Intensify the taste of butter by heating it until it is brown before adding it to your ingredients. You’ll find you won’t need to use as much of it.
Normal croutons in soup or salads add as much as 8 grams of fat. Make low-fat alternatives by coating cubes of bread with a water and oil mix and sprinkling with fresh or dried herbs. Bake at 180°C for up to 10 minutes and store in an airtight container.
Avoid eating thin, frozen chips. Fried in saturated animal fat, they typically contain 15 per cent fat. Because they are thinly cut, they have a greater surface area and absorb more fat than thick chips. Frozen chips take in more fat too. Try the oven variety which typically contain around five per cent fat.
Make sure oil is heated well before you add anything to it. If you put food into cold oil the food absorbs most of the oil before it gets hot and you’ll probably have to add more.
Avoid mayonnaise-based salad dressings. A large portion of crunchy green salad contains around 80 calories with no fat. Two tablespoons of blue- cheese dressing sends the calorie count rocketing to 280 calories with 90 per cent fat. Make your own or opt for a fat-free vinaigrette instead.
Watch out for high-fat soups. Researchers at John Hopkins University in Baltimore found that eating soup before a meal results in lower fat consumption. Not only that, but people who choose soup as a starter take in 25 per cent less fat in the meal that follows than those who eat high-fat appetisers. But they weren’t talking about soups made with cream. Avoid creamy soups and instead opt for vegetable-based broths. Some low-fat versions are now on sale and, made with low-fat skimmed milk, they are a healthier option.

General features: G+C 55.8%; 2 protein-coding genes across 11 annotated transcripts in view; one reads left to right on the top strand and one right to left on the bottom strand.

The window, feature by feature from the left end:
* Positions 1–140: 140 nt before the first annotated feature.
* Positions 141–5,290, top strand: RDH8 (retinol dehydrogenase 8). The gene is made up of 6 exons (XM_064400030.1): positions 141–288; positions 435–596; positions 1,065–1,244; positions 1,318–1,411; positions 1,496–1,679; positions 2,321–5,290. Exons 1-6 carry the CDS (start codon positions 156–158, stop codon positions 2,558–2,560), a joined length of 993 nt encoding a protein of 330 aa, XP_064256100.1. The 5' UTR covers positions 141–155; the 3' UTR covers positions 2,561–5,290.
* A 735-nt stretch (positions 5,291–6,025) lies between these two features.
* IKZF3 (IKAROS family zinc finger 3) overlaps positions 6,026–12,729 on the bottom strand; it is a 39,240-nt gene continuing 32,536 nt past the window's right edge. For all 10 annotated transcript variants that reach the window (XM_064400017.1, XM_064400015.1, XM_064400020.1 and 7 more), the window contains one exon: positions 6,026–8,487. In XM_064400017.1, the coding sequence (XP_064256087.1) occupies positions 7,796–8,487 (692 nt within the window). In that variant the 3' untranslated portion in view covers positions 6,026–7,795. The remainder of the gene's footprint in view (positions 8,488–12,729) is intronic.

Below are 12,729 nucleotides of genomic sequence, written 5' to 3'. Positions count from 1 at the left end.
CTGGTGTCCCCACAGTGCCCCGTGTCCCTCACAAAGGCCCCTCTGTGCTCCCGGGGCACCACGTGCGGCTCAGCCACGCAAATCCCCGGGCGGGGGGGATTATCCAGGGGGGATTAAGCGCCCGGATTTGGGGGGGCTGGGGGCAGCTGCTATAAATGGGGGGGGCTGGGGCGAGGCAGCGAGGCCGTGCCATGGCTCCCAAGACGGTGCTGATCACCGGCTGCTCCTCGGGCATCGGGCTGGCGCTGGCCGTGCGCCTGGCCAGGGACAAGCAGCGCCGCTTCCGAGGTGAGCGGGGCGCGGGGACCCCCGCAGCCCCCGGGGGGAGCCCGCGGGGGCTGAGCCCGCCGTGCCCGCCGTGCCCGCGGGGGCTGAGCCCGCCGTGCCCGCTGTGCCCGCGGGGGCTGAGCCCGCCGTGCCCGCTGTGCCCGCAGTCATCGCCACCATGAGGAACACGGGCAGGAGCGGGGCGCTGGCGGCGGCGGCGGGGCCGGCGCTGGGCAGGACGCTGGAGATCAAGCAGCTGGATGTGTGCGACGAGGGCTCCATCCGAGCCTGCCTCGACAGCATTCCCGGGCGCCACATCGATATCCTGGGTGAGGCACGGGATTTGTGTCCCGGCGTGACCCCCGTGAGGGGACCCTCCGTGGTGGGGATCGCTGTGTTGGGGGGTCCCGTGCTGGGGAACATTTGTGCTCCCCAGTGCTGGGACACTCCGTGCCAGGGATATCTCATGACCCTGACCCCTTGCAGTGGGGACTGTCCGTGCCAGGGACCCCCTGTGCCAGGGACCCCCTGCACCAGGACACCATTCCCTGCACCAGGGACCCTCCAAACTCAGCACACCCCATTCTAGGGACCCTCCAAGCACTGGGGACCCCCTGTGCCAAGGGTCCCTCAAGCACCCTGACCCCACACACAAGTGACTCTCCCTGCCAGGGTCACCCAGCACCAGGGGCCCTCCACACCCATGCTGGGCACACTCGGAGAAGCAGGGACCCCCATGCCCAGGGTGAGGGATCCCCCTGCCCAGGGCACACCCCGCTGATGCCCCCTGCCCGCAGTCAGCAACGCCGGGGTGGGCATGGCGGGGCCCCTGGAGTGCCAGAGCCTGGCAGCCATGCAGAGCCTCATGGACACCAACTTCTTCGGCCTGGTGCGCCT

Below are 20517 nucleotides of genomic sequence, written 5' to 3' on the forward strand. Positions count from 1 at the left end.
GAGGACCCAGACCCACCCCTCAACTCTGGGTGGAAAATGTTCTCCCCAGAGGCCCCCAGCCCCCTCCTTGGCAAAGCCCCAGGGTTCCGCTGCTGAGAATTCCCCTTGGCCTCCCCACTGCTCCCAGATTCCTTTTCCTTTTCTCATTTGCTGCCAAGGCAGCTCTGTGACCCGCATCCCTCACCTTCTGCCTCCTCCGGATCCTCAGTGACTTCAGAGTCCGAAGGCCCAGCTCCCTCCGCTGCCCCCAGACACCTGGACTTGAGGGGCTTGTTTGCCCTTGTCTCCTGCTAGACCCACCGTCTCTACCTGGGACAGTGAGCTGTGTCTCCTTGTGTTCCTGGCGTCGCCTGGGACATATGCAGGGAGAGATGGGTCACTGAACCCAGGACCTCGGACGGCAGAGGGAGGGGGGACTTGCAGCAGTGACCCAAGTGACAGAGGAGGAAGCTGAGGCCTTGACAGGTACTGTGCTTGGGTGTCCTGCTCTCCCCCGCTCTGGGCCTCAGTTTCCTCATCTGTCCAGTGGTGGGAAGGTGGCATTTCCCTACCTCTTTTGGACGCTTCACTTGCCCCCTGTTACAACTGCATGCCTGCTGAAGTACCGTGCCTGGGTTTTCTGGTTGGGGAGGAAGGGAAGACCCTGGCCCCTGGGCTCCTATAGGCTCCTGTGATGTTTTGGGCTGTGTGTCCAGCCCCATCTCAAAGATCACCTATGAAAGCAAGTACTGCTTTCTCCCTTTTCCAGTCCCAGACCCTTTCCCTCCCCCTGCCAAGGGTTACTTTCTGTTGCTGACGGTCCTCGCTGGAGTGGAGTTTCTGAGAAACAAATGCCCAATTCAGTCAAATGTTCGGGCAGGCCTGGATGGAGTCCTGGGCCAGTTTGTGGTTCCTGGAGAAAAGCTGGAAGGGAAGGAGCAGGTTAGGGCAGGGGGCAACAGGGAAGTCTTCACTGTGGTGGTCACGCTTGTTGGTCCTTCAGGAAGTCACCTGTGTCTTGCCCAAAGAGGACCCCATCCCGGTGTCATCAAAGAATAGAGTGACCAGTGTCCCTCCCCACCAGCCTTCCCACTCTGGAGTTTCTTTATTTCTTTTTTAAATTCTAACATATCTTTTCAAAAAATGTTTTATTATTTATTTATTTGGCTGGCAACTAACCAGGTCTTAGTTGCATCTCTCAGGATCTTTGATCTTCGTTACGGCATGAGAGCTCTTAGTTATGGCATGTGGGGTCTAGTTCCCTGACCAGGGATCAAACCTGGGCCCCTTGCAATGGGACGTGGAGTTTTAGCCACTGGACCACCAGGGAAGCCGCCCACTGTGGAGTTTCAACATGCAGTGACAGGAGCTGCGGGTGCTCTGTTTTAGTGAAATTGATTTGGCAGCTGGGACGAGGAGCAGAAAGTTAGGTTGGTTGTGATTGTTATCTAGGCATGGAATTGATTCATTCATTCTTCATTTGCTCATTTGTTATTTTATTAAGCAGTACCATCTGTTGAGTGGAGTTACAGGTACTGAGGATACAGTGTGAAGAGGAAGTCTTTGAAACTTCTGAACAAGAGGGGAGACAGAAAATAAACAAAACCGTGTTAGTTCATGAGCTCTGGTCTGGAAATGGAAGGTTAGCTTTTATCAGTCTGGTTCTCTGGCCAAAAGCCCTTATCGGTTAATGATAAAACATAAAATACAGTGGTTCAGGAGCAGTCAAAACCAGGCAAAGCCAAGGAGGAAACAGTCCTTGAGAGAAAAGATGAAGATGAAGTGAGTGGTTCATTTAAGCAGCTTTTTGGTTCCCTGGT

Pizza toppings can turn a low-fat, high-carbo meal into a high-fat feast. Avoid olives, bacon, salami and too much cheese, all of which contain a lot of fat. For healthier toppings choose piles of fresh vegetables.
When you are buying snack foods, reading the labels for fat content is important. Many snacks in health food stores are labelled as containing ‘purely vegetable oils’ which obviously sounds healthier than saturated fat, but are they? Not necessarily. Often this vegetable oil is coconut or palm oil, which consist of 86 and 49 per cent saturated fat respectively. Coconut oil is even more saturated than beef fat and lard. Even labels that claim that a product is cholesterol-free can be misleading. Vegetable oils such as coconut and palm oil don’t contain cholesterol but can raise cholesterol levels in the blood.